Several weeks later, having satisfied himself of the feasibility of this project, he purchased one hundred newly born chicks, which he had vaccinated, and when they were a few days old brought them to Hebron. He also purchased a feeding trough and water bucket and put these chickens into another bunker. At this stage he went into partnership with another settler, Gershon Ellinson, and whilst he was away in Jerusalem during the mid-week, Gershon would go in daily and feed the chickens.
Chickens grow very rapidly and after a couple of months when they were already quite large, Shalom was ready for the second stage of his enterprise. This was to have Shechitah done on about fifty of them and to kasher them so that they were ready for sale. During all this process I was the Mashgiach Kashrut.
The first thing that had to be done was to catch the chickens and this is easier said than done. They are able to fly across a room very fast when they want to! After having caught the chickens, one of the settlers who was a shochet killed them. I would also check the knife and on one occasion, I disqualified the killing of a chicken since the finger of the shochet pressed on the top of the blade of the knife during the Shechitah.
The next stage in the preparation of chickens is to pluck them. Since we didn’t have a suitable machine available, this had to be done by hand. We first of all approached an Arab who did plucking but he wanted quite a lot of money for doing this, which would have made the project uneconomical. We then decided to enlist Arab children living near the Memshal to do this. Naturally we got them to agree to do this work at a much lower rate but it was necessary for Shalom to continually supervise them to ensure that they performed the plucking efficiently. I remember him looking at a chicken which a boy had plucked and telling him that there were still more feathers to remove.
The plucked chickens were then brought inside the Memshal, where they were opened, cleaned and ritually salted. They were then packed in polythene bags, weighed and sold in Hebron and Jerusalem. I understand the Minister of Religious Affairs also took one. When I mentioned to Rabbi Nesher that we were also selling them in Jerusalem, he was rather startled. There are religious limitations regarding bringing into Jerusalem things killed elsewhere.
One day it was noticed that a number of chickens had been stolen, despite the fact that the gate of the bunker was locked. An Arab boy living in the area explained how this was done. It was possible to push the gate open a little bit. An Arab had indeed done this and put some food by the small opening. This food attracted the chickens to this opening and the Arab then grabbed them and pulled them out.
When this boy pointed out this Arab to us, he received a good hiding from him. At first the Arab denied having taken any chickens but when we threatened to take him to the police, he managed to produce some of them.
Soon after selling the first batch of chickens, Shalom arrived in Hebron on his motor-bike and on the back were strapped several boxes containing one hundred chicks which had been born that day. He did not want to expose these chicks to the bunkers at such a tender age, but instead decided to utilise a room in what was then the new Yeshivah dormitory block, which was as yet unoccupied. In order to prevent the young chicks from escaping, he first of all partitioned off a section of this room using cardboard boxes. Within this section he then set up a feeding trough and water bucket and transferred the hundred chicks to this area. He then had to return to Jerusalem but he asked one of the settlers to feed the chicks the following morning.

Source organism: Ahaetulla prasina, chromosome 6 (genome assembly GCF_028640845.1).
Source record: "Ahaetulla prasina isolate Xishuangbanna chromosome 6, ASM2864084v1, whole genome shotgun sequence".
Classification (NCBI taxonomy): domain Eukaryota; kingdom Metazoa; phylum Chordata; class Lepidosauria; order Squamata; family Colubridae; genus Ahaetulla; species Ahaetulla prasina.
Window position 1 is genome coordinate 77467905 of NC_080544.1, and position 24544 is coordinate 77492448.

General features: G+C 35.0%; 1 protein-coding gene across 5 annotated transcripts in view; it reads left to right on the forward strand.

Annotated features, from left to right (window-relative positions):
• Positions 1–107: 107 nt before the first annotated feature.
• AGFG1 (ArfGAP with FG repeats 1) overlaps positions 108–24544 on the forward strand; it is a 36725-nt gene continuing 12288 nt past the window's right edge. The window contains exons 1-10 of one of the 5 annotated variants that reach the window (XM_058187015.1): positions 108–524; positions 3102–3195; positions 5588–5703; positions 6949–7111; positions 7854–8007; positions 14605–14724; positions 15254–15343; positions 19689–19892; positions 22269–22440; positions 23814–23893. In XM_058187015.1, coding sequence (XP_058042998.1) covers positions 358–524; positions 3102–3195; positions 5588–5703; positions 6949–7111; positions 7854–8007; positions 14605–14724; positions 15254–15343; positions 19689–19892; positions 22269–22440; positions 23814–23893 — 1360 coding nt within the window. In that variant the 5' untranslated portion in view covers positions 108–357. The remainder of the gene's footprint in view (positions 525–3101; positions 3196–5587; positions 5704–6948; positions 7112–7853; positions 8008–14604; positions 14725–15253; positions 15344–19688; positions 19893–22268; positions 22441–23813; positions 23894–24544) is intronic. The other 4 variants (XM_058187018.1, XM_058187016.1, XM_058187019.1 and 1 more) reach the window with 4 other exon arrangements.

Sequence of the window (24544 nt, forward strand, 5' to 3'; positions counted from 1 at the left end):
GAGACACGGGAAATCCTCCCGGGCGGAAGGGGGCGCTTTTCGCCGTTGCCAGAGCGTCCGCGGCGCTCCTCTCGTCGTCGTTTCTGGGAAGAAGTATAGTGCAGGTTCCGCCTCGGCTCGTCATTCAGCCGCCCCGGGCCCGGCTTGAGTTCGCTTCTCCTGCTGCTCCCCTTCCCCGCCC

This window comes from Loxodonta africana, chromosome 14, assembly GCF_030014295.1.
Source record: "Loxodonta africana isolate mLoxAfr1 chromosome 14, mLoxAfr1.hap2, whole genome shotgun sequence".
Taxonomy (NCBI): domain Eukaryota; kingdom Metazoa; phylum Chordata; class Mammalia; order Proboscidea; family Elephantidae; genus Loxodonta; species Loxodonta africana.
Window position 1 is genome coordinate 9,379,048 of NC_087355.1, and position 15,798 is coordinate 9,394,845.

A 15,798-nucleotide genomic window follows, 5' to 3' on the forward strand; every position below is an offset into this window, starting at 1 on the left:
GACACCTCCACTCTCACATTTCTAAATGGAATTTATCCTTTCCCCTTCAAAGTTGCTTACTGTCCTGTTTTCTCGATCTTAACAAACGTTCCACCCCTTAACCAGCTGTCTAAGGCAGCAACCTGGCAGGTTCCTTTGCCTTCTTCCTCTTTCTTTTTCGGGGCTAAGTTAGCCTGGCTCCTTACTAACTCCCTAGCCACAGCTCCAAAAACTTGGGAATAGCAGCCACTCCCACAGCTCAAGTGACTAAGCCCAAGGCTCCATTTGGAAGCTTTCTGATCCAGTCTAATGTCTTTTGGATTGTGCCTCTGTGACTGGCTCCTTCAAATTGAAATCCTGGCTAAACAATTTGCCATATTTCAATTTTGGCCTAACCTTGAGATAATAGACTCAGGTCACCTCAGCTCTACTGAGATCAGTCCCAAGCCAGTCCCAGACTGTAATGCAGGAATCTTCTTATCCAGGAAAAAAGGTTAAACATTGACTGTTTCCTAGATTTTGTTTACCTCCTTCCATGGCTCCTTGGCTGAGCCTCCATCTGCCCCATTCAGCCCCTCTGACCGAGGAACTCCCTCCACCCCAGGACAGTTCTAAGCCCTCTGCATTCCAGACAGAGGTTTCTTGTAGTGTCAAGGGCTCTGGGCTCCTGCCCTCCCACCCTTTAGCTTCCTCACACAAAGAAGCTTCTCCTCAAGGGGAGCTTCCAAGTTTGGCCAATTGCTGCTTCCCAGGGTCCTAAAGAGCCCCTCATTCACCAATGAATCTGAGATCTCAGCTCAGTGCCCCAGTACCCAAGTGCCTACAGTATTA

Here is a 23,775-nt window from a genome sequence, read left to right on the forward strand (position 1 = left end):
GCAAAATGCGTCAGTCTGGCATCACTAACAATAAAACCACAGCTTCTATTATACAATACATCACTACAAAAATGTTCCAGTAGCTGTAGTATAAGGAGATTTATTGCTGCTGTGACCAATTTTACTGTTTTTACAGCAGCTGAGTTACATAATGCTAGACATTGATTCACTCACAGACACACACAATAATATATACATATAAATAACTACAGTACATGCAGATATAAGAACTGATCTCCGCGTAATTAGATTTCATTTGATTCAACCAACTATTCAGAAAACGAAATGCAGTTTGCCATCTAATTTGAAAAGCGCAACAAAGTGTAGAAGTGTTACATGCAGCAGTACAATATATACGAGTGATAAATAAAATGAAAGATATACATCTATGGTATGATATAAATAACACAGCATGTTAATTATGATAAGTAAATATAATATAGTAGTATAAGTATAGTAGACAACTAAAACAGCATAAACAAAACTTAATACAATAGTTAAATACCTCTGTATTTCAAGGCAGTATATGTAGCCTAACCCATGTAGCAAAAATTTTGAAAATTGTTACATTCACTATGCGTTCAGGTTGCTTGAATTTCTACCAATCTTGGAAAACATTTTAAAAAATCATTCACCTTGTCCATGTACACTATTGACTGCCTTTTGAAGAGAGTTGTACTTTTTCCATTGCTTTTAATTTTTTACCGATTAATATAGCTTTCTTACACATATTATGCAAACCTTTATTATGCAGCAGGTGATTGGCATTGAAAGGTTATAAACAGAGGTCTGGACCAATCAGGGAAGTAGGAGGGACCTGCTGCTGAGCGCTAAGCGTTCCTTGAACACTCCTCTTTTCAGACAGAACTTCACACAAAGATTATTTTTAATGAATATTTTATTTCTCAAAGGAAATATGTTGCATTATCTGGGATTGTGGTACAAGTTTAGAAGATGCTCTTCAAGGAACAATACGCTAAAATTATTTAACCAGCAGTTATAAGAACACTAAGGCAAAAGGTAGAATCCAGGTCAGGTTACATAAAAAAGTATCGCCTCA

When the settler went in the following morning. He found that two of the chicks had died - one by drowning in the water, the other from unknown causes.
After about a week, Shalom transferred these chicks to the bunker. Everything was in order for a few weeks. However, one day on going to the bunker, I found that several chickens had died during the night and this was repeated over the next few days. I contacted Shalom and he immediately came to Hebron. He took one of the dead chickens for a post-mortem examination at Rehovot and also a live one, which I understand died on the journey. As a result of this analysis, Shalom obtained a certain medicine which was to be mixed with the chickens’ feed. Fortunately this treatment was successful and the chickens stopped dying.
A few weeks later, the room in the Yeshivah dormitory which had been used for Shalom’s chickens, had to be prepared for occupancy for the family of a Yeshivah student who had just got married. Shalom was most annoyed that he was to lose this room. He felt one hundred chickens deserved the room more than a newly-married couple. But this was a case where the needs of two took priority over the needs of a hundred. The room naturally had to be cleaned from the fowl presence. Anyone trying to remove all traces of chickens’ occupancy will soon realise how much work is involved!
To add to all this aggravation, Shalom also had some trouble with the bunker he was using for his chickens. Around this area, the army would perform target practice. Thus Shalom received instructions to remove his chickens from these bunkers but he did not do so. Soon after this he claimed that his chickens had been injured by the army and he made quite a fuss about this that it even reached the daily papers.
During this period “Shalom Goldman chickens” graced the Shabbat tables of many people. Even day, this episode is well remembered in the annals of life in the Memshal.